The Ministry of Commerce collected more than $4 million at last week’s first round of bidding on US garment quotas, Undersecretary of State Ok Boong said Monday.
“We bid out only a small portion of the quota this time, but we collected more money than we expected,” said Ok Boong, noting only 5 percent of the country’s total quota was auctioned. The auctioned quota is in addition to quotas that are equally allocated to garment manufacturers based on last year’s production.
Last Friday, 108 factories participated in the auction, bidding in 12 categories including T-shirts, trousers and sweaters, Ok Boong said. More rounds are planned for later this year, officials said.
Garment quota items—both export license fees and auctions—constitutes one of the largest revenue sources for the government. According to the Finance Ministry, the garment quota items generated $28 million, or about 8 percent of domestic revenue, last year.
Ok Boong said the three rounds of auctions generated about $23 million last year. The only larger categories in domestic revenue are $114 million in customs duties, $87 million in value-added taxes and $29 million in telecommunications, according to the data.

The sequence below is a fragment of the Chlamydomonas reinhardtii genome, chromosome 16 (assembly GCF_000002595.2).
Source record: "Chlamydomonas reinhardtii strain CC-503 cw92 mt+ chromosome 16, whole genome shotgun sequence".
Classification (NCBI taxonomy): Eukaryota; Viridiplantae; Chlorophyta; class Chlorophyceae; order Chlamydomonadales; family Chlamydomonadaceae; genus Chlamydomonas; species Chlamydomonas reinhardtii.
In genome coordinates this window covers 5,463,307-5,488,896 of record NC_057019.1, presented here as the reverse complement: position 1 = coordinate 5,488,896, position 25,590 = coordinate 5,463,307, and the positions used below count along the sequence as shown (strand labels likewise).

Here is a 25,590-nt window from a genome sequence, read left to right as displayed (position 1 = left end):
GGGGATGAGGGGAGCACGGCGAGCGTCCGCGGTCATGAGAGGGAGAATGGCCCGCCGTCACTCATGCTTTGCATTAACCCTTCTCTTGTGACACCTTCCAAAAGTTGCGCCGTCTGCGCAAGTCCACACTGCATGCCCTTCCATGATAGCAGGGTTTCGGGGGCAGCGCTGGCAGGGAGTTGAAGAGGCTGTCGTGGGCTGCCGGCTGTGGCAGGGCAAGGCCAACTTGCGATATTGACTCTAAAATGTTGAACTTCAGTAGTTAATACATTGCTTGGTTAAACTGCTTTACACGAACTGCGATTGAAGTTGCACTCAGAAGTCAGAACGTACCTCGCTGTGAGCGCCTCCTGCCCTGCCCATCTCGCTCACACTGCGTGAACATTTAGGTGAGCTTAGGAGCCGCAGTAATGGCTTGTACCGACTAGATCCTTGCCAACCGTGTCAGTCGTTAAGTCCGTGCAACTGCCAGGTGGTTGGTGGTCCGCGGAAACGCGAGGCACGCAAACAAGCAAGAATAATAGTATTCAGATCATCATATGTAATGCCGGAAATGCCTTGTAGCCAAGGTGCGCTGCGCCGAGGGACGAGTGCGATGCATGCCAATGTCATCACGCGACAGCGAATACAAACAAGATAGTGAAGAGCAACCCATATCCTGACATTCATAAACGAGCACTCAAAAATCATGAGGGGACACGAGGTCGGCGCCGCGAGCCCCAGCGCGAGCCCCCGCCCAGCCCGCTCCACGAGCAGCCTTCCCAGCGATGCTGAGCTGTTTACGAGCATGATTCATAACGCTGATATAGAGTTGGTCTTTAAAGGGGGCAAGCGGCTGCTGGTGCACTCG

While the garment quota auction could generate millions of dollars in national revenue, it also could cause imbalances among factories, industry officials said.
“The amount of auctioned quota was not enough for nearly 200 garment factories,” said He En Jia, vice president of the Garment Manufacturers Association of Cambodia. “The prices went up this year. Some factories got lots of quota and will be busy producing items, but others got nothing.”
He claimed that the country’s total amount of quota given by the US government in 12 categories would not be enough for all the factories, which increased in number from 134 in 1998 to 191 in 2000.
Garment manufacturing is the single leading industry in Cambodia, generating $640 million in exports last year.